True effect

Surely you have heard about a lie, if repeated many times will gradually make others believe that it is true? It is one of the manifestations of illusory real effects, and the following article will provide some basic information about this effect as well as its cause. The following article is translated from the original The Truth Effect and Other Processing Fluency Miracles

Why do so many people believe that people use only 10% of the brain's ability, or that the Eskimo have n words to indicate "snow", with n being the arbitrary number to achieve persuasive purposes? directions? More seriously, is why some, especially the Fox News audience, insisted that Saddam Hussein was involved in 9/11? Why do car salespeople at your dealership come across on the way to work every morning – people waving you look very trustworthy, even if you know never – never be allowed to trust sellers secondhand car in any circumstances? The answer to these questions, or all the questions you will ask, is due to the information processing of reflective neurons (A type of mechanism in the brain that helps us to have copper sympathy). Of course, this flow of processing fluency is not the answer to every question, but at the very least, it is part of the cause.

Most likely you are thinking, god, what is the final processing of fluency, and why does it have so much impact in life? I will let you know, but first let's get used to the true effect first. The true effect, or more precisely, the illusory truth effect (though they sound like nothing to do with each other) was first recorded by Hasher, Goldstein, and Toppino in 1977. They gave Participants experimented with a list of seemingly reliable statements three times, two weeks apart, and asked participants if they were confident that the statements were true or false. Some of the statements are true, some are wrong, but the students participating in this experiment do not seem to know about these things. For example, a participant can read somewhere that "Kentucky is the first state in the West Alleghenies established by the explorers", and "French Horn is given cash bonus while staying in the military" ", These are the correct statements (or at least the second true), and" Zachary is the first president to die in the office ", this is a false statement.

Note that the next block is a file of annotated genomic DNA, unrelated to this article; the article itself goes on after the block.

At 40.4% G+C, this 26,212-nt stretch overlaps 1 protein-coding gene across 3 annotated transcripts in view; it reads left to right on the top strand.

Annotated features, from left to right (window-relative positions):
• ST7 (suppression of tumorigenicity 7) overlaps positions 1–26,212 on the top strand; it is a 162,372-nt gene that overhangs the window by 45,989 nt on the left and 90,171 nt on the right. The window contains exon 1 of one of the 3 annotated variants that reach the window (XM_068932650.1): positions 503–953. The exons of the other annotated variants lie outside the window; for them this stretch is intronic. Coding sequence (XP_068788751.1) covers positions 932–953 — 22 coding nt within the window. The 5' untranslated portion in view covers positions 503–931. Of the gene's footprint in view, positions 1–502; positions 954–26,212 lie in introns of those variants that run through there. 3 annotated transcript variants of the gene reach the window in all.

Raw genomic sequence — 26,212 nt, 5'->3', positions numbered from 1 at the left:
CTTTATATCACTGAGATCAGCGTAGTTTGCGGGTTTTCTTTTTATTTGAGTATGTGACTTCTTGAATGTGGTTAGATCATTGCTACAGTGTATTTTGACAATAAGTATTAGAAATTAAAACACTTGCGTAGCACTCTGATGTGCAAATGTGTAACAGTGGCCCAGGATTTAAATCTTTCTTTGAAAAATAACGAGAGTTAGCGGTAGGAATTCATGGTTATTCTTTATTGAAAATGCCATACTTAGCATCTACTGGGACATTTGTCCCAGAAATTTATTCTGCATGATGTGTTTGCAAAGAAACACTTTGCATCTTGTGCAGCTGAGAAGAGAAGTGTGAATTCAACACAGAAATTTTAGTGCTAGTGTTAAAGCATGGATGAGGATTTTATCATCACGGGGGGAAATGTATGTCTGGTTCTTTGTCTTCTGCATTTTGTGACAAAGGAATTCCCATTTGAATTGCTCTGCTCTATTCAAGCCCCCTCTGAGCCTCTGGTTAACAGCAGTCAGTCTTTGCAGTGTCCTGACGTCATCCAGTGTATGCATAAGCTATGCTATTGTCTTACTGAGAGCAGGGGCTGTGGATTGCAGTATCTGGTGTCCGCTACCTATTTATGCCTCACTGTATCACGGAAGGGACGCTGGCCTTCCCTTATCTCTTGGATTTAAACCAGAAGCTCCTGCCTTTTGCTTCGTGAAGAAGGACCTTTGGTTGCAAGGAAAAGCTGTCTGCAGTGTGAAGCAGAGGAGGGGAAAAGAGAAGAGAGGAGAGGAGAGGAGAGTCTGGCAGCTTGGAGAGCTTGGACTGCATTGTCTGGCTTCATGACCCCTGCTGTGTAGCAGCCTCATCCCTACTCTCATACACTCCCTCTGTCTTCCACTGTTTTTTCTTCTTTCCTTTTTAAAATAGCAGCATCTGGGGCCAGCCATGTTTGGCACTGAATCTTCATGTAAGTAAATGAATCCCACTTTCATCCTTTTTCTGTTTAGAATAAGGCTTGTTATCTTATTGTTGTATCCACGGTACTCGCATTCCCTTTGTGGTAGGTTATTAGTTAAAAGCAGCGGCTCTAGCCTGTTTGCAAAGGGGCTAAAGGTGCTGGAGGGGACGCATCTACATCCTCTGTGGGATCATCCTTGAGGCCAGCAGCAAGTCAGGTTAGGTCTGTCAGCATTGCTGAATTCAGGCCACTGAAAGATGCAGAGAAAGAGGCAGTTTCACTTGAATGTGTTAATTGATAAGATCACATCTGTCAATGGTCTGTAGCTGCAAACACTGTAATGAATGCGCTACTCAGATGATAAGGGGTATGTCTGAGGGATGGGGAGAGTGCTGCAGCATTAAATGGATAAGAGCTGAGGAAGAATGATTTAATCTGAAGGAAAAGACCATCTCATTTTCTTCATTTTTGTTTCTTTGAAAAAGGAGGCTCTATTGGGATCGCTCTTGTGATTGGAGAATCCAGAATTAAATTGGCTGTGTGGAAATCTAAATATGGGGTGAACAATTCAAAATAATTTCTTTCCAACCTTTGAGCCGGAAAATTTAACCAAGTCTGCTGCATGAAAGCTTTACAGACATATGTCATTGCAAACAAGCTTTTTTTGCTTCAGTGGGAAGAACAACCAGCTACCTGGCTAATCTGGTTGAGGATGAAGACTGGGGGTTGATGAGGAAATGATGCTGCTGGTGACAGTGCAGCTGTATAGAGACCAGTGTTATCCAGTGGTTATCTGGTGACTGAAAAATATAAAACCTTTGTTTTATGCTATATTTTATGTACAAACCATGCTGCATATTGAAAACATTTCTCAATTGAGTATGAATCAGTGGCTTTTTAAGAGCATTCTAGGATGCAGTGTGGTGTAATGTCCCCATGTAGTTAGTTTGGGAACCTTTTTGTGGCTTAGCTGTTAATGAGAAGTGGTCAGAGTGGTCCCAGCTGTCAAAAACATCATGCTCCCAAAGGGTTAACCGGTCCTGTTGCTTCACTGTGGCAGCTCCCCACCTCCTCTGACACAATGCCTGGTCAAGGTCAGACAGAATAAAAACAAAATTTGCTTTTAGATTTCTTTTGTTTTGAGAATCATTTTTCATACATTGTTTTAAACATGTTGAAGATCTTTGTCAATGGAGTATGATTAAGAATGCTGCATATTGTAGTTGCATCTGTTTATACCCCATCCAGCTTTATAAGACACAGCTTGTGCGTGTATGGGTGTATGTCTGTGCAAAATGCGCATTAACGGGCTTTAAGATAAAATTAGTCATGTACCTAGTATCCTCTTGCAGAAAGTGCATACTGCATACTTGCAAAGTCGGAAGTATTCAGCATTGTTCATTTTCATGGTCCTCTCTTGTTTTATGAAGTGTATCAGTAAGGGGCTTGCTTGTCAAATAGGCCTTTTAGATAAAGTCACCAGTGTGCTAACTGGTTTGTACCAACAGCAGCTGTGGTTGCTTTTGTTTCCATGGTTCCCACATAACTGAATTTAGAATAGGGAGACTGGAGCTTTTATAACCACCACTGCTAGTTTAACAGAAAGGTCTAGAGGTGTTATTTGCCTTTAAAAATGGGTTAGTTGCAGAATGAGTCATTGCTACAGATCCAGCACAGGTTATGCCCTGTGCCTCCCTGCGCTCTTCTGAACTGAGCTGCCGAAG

The core lies in repetition. Each participant watched 60 speeches in each turn, and each time there were 40 new sentences (those that did not appear in the previous view). There are 20 repetitive sentences in all 3 views. This is the result of the wrong sentences over 3 views (the confidence rate on a scale of 1-7, with 7 being the highest).

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As you can see, the participant's confidence in the correctness of repeated statements gradually increased over three experiments, but almost remained the same for statements that only appeared once. This is the true effect: repeating a statement will make it sound more right.

For several decades, the only explanation for this phenomenon is familiarity. Schwartz (conducted a similar experiment with Hasher's experiment, but instead of asking participants about the correctness of the speech, he asked them to assess the level of familiarity before experimenting. He discovered that the Repeated increases in familiarity before the experiment, he concluded that with strange speeches, people will assess their correctness based on their memory to see if they are trustworthy or not. Therefore, the more familiar the speaker is (repeated many times) the more likely it is.